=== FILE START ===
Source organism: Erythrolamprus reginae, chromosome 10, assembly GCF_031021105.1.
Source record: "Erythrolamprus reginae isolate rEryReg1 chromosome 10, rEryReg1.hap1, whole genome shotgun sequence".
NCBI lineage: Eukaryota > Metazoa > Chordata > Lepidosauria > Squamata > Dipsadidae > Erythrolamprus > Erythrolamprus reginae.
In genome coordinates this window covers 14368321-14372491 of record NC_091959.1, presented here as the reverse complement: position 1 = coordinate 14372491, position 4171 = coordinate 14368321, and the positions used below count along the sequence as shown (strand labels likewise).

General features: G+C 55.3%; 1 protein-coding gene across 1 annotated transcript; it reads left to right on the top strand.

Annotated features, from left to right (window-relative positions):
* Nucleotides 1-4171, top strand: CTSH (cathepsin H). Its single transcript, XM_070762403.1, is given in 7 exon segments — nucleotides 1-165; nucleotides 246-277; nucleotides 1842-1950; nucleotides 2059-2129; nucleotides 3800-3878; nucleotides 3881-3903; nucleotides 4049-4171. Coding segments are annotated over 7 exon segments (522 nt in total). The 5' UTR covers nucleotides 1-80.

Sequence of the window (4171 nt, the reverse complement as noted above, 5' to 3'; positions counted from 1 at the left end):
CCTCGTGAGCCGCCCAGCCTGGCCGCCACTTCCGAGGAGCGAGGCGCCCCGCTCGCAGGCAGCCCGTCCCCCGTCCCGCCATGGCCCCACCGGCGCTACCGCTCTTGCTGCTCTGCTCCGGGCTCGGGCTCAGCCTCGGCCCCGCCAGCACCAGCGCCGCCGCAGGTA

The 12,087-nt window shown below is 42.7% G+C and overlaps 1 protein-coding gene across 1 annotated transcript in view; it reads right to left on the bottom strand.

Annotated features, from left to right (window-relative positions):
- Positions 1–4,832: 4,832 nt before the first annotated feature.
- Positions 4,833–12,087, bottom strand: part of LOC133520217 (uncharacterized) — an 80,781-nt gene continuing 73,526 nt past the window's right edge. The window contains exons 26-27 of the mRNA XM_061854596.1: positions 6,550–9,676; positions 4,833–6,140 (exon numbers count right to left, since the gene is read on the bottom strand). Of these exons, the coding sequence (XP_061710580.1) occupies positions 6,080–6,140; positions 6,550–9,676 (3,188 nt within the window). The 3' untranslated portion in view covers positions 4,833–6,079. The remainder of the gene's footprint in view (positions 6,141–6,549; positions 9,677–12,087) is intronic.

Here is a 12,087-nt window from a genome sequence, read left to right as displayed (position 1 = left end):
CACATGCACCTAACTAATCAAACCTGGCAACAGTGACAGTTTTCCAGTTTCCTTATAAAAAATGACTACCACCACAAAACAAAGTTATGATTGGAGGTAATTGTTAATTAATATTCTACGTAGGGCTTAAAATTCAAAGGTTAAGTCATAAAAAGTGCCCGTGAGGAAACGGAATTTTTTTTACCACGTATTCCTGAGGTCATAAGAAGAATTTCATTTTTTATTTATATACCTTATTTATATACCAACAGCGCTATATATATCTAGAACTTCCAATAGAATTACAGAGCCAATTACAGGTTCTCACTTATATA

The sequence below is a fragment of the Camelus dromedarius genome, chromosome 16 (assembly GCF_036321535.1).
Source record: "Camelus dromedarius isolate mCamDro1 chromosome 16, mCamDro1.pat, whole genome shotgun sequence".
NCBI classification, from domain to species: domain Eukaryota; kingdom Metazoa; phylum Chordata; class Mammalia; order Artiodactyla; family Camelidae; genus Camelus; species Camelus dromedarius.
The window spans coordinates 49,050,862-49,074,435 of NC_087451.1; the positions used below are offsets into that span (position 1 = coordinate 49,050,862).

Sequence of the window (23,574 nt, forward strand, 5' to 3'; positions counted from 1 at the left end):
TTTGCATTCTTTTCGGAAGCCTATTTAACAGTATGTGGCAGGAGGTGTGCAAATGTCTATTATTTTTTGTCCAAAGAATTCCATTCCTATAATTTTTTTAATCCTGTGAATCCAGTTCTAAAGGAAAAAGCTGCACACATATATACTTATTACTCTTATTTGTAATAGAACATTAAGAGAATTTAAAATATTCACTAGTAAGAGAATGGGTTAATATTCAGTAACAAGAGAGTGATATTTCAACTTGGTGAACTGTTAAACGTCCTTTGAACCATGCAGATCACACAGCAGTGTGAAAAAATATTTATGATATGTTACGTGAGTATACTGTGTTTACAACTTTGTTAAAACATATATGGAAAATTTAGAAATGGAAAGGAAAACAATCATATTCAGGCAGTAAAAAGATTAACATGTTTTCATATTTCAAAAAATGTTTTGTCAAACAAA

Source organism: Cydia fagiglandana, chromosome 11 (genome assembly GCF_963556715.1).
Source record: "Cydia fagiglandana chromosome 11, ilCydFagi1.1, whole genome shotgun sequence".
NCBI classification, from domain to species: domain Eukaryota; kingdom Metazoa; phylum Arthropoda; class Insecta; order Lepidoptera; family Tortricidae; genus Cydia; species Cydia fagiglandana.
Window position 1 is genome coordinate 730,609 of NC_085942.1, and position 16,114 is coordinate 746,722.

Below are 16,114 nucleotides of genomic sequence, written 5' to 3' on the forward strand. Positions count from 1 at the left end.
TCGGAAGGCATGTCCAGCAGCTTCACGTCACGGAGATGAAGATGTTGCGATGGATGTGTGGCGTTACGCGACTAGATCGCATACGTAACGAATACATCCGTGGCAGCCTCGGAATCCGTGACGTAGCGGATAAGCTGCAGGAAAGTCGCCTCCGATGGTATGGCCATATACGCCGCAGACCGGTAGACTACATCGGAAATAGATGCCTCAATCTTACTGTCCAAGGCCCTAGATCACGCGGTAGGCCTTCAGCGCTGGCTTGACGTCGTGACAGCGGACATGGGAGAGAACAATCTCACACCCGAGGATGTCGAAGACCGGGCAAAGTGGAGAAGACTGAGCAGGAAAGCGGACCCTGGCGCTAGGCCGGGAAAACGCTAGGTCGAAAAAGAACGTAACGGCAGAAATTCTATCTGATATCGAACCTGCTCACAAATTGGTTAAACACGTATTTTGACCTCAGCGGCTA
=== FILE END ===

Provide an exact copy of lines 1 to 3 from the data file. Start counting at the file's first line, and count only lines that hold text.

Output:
Source organism: Erythrolamprus reginae, chromosome 10, assembly GCF_031021105.1.
Source record: "Erythrolamprus reginae isolate rEryReg1 chromosome 10, rEryReg1.hap1, whole genome shotgun sequence".
NCBI lineage: Eukaryota > Metazoa > Chordata > Lepidosauria > Squamata > Dipsadidae > Erythrolamprus > Erythrolamprus reginae.